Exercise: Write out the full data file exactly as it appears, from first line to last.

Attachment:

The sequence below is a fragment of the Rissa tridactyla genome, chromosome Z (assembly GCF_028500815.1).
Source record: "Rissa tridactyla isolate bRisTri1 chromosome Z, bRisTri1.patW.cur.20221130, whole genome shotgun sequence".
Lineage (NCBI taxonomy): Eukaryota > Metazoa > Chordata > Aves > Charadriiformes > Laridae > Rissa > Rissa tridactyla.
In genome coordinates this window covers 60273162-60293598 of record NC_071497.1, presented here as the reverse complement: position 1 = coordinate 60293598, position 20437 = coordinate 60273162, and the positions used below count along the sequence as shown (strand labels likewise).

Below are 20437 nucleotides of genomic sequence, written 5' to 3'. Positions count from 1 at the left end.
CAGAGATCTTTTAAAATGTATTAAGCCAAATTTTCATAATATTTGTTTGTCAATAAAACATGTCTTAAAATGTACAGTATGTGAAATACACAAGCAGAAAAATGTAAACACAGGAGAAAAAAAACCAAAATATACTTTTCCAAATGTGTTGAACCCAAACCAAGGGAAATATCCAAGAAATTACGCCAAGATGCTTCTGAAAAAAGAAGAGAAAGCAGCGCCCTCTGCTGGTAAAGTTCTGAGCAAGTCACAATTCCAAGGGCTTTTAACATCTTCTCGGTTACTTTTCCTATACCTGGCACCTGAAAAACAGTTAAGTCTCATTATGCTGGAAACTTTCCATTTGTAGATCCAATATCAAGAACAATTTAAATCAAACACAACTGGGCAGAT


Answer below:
The sequence below is a fragment of the Rissa tridactyla genome, chromosome Z (assembly GCF_028500815.1).
Source record: "Rissa tridactyla isolate bRisTri1 chromosome Z, bRisTri1.patW.cur.20221130, whole genome shotgun sequence".
Lineage (NCBI taxonomy): Eukaryota > Metazoa > Chordata > Aves > Charadriiformes > Laridae > Rissa > Rissa tridactyla.
In genome coordinates this window covers 60273162-60293598 of record NC_071497.1, presented here as the reverse complement: position 1 = coordinate 60293598, position 20437 = coordinate 60273162, and the positions used below count along the sequence as shown (strand labels likewise).

Below are 20437 nucleotides of genomic sequence, written 5' to 3'. Positions count from 1 at the left end.
CAGAGATCTTTTAAAATGTATTAAGCCAAATTTTCATAATATTTGTTTGTCAATAAAACATGTCTTAAAATGTACAGTATGTGAAATACACAAGCAGAAAAATGTAAACACAGGAGAAAAAAAACCAAAATATACTTTTCCAAATGTGTTGAACCCAAACCAAGGGAAATATCCAAGAAATTACGCCAAGATGCTTCTGAAAAAAGAAGAGAAAGCAGCGCCCTCTGCTGGTAAAGTTCTGAGCAAGTCACAATTCCAAGGGCTTTTAACATCTTCTCGGTTACTTTTCCTATACCTGGCACCTGAAAAACAGTTAAGTCTCATTATGCTGGAAACTTTCCATTTGTAGATCCAATATCAAGAACAATTTAAATCAAACACAACTGGGCAGAT